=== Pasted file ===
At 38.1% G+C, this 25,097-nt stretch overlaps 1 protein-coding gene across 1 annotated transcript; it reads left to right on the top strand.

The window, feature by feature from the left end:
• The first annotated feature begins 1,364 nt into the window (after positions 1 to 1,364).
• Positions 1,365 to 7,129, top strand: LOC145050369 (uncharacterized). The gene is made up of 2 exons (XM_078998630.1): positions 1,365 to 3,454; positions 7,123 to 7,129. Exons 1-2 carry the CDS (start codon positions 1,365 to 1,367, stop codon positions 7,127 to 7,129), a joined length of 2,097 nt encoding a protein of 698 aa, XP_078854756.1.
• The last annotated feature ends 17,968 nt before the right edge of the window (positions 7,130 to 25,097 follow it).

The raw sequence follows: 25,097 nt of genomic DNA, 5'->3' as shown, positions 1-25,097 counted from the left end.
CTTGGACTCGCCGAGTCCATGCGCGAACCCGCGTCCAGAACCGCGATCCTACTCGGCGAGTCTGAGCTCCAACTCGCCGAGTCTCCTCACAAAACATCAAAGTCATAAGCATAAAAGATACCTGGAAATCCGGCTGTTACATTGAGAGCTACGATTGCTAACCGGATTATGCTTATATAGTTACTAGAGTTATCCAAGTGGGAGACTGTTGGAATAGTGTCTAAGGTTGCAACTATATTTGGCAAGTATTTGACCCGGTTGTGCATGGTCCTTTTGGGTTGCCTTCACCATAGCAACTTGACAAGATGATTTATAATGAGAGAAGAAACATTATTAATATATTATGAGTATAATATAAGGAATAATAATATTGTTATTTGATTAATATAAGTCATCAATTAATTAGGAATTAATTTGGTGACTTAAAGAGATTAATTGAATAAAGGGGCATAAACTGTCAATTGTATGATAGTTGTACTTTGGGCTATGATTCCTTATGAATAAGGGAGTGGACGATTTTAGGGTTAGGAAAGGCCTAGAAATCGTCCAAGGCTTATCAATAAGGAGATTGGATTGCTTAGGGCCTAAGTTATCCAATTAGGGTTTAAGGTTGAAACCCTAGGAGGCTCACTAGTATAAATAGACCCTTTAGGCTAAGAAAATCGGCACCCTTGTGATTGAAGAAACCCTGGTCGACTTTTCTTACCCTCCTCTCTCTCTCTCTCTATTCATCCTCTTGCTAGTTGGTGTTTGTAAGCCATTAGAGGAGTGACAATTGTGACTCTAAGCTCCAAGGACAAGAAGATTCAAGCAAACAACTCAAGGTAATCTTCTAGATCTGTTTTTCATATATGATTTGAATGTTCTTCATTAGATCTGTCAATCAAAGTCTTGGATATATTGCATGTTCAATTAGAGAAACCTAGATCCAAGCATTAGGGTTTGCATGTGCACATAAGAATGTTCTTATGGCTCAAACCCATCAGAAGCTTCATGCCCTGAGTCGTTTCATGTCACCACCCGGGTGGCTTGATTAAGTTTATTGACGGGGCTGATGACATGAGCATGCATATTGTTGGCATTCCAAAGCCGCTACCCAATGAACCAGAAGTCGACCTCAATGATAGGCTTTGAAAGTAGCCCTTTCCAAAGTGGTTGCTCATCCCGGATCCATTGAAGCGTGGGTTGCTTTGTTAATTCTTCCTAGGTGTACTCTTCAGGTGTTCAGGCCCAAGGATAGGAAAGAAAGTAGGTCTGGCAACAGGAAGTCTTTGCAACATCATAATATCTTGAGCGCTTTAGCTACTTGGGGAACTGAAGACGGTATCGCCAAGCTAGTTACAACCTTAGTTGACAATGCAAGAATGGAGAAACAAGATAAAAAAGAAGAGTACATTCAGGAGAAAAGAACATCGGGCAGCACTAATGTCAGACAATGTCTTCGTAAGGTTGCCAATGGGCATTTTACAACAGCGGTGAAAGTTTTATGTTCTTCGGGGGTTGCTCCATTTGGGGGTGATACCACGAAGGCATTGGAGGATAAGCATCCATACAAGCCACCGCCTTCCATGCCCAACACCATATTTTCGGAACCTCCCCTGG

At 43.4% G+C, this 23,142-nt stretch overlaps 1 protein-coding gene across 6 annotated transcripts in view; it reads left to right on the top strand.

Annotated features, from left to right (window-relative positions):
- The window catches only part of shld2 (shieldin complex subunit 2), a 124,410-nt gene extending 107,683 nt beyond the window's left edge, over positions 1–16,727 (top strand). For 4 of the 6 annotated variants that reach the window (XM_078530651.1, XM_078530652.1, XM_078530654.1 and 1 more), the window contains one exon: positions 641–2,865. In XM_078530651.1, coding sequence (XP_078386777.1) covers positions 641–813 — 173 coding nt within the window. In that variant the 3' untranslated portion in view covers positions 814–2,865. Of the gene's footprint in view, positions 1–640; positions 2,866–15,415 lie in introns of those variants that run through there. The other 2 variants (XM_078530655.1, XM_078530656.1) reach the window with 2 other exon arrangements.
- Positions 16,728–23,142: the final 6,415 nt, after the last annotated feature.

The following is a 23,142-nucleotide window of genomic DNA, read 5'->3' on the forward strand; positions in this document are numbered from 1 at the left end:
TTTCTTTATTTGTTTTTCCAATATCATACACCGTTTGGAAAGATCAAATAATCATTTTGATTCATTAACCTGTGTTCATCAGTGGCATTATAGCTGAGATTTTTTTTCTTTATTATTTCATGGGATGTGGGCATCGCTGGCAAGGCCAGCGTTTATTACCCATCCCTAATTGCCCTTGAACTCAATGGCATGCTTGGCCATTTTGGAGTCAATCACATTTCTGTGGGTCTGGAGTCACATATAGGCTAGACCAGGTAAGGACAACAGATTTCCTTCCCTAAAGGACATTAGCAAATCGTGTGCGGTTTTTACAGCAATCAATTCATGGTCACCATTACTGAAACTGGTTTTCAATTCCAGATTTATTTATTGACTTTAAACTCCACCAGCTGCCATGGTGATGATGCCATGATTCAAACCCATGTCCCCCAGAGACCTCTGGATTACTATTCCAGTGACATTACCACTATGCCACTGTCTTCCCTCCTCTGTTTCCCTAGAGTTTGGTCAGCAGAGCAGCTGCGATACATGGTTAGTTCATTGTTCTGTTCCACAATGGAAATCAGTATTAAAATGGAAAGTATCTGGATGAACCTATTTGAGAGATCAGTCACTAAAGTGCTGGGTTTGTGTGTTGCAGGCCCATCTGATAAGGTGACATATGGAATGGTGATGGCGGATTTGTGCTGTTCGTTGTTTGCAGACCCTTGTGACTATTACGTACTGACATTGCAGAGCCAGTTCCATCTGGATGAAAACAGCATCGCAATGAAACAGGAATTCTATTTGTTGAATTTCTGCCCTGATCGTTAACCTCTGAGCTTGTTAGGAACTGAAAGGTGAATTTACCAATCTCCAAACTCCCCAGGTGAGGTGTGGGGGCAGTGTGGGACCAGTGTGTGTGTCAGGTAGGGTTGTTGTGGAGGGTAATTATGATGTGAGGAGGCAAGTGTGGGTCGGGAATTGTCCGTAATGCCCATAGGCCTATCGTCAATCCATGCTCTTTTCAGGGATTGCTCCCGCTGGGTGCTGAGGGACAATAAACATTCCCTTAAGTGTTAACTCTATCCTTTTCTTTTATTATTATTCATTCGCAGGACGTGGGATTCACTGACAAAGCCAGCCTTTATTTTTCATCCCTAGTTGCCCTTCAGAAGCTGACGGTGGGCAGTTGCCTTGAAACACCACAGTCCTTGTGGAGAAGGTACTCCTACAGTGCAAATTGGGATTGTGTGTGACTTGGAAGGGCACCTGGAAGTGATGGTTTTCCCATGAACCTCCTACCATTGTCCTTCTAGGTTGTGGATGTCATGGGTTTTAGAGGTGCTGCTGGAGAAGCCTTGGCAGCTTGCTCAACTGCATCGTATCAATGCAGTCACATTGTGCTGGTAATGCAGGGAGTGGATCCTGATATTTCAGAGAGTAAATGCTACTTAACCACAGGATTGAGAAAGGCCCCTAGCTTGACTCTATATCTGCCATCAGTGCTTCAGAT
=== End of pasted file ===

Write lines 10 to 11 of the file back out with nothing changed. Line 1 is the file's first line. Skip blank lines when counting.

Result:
- The window catches only part of shld2 (shieldin complex subunit 2), a 124,410-nt gene extending 107,683 nt beyond the window's left edge, over positions 1–16,727 (top strand). For 4 of the 6 annotated variants that reach the window (XM_078530651.1, XM_078530652.1, XM_078530654.1 and 1 more), the window contains one exon: positions 641–2,865. In XM_078530651.1, coding sequence (XP_078386777.1) covers positions 641–813 — 173 coding nt within the window. In that variant the 3' untranslated portion in view covers positions 814–2,865. Of the gene's footprint in view, positions 1–640; positions 2,866–15,415 lie in introns of those variants that run through there. The other 2 variants (XM_078530655.1, XM_078530656.1) reach the window with 2 other exon arrangements.
- Positions 16,728–23,142: the final 6,415 nt, after the last annotated feature.